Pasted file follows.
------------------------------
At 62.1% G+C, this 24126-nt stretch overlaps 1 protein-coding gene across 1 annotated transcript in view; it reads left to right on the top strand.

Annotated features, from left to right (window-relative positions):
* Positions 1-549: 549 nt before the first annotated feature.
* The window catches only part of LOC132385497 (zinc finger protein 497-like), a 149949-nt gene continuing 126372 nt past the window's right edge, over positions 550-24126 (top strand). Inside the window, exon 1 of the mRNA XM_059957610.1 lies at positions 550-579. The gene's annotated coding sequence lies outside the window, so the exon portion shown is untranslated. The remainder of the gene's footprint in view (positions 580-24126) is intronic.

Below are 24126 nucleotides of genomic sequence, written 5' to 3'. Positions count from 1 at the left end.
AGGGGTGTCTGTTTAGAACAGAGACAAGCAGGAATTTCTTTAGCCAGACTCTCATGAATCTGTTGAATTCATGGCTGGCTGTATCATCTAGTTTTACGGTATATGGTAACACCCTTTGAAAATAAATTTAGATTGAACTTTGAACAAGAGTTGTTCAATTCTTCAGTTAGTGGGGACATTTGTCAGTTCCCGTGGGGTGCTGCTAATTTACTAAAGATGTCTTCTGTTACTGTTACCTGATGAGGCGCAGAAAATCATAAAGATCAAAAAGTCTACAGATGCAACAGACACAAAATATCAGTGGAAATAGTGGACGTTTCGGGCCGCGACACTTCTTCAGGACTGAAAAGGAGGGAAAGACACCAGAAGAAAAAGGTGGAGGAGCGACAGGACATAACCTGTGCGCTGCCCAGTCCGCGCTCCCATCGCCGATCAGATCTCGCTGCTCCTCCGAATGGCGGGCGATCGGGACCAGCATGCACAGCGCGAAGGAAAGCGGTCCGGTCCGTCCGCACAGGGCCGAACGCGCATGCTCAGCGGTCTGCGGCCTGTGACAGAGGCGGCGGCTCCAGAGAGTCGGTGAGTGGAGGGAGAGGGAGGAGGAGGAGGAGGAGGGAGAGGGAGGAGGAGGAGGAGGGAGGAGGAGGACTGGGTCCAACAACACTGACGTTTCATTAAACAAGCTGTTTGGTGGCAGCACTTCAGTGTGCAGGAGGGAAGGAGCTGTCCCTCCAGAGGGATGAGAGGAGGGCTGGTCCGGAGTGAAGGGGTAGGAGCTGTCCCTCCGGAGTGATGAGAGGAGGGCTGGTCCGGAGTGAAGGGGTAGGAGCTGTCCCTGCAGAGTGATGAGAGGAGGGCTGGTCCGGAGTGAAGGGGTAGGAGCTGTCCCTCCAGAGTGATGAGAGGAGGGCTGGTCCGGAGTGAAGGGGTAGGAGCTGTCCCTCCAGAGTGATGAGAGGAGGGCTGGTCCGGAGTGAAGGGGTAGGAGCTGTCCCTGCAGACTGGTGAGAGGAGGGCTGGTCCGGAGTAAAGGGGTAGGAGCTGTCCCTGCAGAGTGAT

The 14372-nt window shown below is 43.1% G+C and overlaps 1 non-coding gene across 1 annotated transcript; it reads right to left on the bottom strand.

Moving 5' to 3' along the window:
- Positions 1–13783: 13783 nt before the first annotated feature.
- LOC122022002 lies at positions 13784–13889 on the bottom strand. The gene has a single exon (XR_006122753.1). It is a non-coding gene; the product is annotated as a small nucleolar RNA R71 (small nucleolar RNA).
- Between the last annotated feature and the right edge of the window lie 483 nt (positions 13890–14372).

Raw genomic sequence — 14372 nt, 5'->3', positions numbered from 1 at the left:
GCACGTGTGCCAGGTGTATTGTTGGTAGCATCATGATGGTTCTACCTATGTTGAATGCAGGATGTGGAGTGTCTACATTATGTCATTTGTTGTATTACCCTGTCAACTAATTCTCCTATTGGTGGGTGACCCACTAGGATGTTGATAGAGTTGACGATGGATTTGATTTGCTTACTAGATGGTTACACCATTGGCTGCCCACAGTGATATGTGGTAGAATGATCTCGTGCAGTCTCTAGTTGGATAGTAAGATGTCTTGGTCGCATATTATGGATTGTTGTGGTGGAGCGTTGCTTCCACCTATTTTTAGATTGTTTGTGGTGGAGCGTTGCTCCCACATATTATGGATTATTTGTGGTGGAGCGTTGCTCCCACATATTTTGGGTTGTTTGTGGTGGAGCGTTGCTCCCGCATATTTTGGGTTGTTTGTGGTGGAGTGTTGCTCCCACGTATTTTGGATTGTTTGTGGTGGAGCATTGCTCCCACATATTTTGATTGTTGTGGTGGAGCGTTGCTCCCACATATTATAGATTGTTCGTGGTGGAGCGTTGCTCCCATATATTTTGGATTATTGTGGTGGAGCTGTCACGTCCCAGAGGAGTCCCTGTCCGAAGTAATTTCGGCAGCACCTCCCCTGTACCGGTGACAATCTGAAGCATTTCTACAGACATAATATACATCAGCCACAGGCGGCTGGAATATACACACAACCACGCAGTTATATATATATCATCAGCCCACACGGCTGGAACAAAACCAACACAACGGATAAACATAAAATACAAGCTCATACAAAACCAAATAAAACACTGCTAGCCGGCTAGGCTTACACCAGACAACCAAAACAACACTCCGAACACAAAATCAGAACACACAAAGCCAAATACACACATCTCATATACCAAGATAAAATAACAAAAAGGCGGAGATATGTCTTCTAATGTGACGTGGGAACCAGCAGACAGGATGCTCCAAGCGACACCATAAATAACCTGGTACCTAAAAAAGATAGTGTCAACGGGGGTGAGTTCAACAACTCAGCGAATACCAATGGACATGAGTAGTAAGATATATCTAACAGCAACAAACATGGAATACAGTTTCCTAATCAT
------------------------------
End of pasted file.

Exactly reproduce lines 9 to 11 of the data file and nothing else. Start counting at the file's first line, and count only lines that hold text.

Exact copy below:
- Positions 1–13783: 13783 nt before the first annotated feature.
- LOC122022002 lies at positions 13784–13889 on the bottom strand. The gene has a single exon (XR_006122753.1). It is a non-coding gene; the product is annotated as a small nucleolar RNA R71 (small nucleolar RNA).
- Between the last annotated feature and the right edge of the window lie 483 nt (positions 13890–14372).